And why was I somewhat distraught by a snowfall in May, and captivated by one in January?  Expectation.  I expected certain things, in an orderly manner, and snow in May interrupted that sequence.  Was the snow as intriguing?  Of course.  But I chose my reaction, and, instead of revelling in the uniqueness of that event, I was repelled by it.  Had I, those many years ago, realized that it is the moment that is valuable, not my demand for an ordered existence, I could have turned what most saw as a negative experience into a truly positive one.

The point I wish to make is simple.  Expect experiences, not predictability.  Embrace unique moments, experiences, people, and so on.  By accepting that we are travelling through a lifetime of experiences, rather than shaping them to our wishes, we will not be disappointed.  Instead, we will be transported, into a world of wonder and enjoyment.

Tuesday, January 22, 2013

Why You Shouldn't Follow Recipes - For Cooking Or For Life

For the first time in more than four years, my wife and I enjoyed a loaf of homemade bread that was made precisely as the recipe directed. It is not that we have not had homemade bread in that long. Heck, we make bread two or three times a week! It is just that we have not followed a recipe in that long.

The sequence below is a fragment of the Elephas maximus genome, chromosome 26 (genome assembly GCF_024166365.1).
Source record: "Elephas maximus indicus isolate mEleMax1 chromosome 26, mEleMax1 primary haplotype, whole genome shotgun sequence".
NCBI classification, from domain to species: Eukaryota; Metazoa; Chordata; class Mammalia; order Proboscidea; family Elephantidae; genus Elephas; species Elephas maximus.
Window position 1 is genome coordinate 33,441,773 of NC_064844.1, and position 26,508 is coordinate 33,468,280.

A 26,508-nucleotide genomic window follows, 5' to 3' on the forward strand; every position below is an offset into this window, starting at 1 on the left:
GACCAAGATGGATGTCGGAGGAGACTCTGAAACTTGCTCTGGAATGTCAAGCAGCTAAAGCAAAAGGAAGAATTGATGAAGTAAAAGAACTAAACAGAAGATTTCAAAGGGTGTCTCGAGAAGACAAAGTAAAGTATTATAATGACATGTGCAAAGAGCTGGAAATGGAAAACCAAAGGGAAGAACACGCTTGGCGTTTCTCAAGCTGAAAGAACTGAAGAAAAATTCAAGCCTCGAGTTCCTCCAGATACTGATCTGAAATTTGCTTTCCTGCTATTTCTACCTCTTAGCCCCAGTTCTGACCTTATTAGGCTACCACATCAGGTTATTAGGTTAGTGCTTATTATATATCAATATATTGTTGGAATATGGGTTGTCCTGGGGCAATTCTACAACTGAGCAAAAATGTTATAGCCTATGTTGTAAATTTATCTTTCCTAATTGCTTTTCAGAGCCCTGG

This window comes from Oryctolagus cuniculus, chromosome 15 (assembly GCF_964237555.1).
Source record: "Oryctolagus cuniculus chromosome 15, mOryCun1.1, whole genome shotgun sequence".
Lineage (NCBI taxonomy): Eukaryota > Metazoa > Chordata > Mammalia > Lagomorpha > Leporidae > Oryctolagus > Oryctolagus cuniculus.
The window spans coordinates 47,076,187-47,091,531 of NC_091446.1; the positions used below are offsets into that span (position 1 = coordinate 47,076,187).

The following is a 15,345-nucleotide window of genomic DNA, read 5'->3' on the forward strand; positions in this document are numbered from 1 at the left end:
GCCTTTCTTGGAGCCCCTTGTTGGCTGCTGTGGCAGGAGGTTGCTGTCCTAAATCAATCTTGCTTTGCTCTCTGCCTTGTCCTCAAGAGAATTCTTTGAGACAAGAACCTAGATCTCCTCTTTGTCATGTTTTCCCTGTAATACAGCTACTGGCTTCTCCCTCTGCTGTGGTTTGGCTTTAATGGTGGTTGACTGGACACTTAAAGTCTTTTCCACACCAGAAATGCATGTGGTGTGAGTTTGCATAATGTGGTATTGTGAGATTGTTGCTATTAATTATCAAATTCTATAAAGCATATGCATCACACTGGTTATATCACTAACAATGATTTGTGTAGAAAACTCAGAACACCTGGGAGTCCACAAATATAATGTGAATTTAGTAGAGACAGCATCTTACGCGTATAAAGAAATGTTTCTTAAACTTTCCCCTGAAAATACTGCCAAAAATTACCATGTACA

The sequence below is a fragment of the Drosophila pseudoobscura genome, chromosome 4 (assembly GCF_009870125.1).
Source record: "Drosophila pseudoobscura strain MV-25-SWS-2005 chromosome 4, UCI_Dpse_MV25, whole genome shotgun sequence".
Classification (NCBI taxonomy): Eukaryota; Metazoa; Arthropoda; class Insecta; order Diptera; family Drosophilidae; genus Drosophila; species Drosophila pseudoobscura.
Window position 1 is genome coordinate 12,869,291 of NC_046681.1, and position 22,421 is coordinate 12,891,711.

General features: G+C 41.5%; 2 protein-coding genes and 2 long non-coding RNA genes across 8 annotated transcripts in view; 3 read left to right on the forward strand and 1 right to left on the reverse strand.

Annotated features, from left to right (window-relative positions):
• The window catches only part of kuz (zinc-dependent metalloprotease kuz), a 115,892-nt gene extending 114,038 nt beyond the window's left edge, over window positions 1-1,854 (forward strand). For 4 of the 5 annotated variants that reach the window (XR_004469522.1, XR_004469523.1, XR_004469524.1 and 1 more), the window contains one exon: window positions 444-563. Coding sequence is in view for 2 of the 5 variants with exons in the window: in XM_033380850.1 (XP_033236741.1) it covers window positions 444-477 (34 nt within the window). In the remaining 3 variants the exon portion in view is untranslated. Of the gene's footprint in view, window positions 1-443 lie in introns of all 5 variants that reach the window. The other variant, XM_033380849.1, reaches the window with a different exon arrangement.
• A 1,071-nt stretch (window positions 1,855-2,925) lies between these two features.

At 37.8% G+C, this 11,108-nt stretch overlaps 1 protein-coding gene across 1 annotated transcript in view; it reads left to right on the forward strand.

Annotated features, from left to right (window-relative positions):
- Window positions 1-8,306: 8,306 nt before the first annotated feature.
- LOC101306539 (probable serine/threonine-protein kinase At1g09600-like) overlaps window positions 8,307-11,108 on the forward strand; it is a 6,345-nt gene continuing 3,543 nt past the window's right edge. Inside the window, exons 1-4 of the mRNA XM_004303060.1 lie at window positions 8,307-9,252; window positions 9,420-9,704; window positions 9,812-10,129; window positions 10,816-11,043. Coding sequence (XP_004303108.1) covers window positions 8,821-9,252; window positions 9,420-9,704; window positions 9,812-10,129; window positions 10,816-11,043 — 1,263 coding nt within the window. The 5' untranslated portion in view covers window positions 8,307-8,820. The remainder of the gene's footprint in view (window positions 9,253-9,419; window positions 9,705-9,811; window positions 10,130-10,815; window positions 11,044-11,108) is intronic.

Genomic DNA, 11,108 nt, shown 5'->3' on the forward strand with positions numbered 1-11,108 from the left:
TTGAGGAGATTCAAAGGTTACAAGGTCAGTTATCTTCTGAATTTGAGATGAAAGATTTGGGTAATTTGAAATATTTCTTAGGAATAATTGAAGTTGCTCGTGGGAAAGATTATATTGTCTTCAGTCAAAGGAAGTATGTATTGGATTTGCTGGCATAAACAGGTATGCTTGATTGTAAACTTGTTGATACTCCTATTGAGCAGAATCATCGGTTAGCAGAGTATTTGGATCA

Janice often asks me if I could make this dish or that meal again, and I flatly tell her "No." Again, I am not being obstructionist, or contrary. Since I never follow recipes, and spend my meal preparation time "imagining" the spices and complements that I should add to an otherwise straightforward meal, I can never recall precisely what I put in to each construction. Following recipes is almost a stressful task for me.

We - all of us - live our lives within defined boundaries, as is expected of us. There are rules, social niceties, protocols and not-so-nuanced recommendations as to how we should live. Break them.

Rules, regulations and laws are essential to good, peaceful society. But rules should be nothing more than common sense. We don't steal, we don't commit murder, we respect each other. We do not need the Bible's ten commandments, the Qu'ran, the Torah or any holy books to let us know that we need to respect the rights of others, the physical wellbeing of others and the emotional security of others. Beyond that, we ought to demand the freedom to be ourselves, and to push our own boundaries.

There are vociferous, often venomous debates ongoing at all times, regarding what we perceive as freedoms. We have the right to carry loaded guns anywhere we want. But what does that do to the emotional wellbeing of those around us? Everyone has the right to religious freedom, apparently only so long as it does not disagree with our chosen religion. We need to be free of government intervention, except when we need a new road built, snow cleared, hurricane relief or protection from criminals. People have the right to affordable education and health care, but only defined by our standards, and not theirs. Who is right in these great debates? No one. And everyone.

We need to be able to choose our path, without intervention or coercion, so long as we do not infringe upon other's abilities to choose.

And this returns me to my cooking recipes, or lack thereof.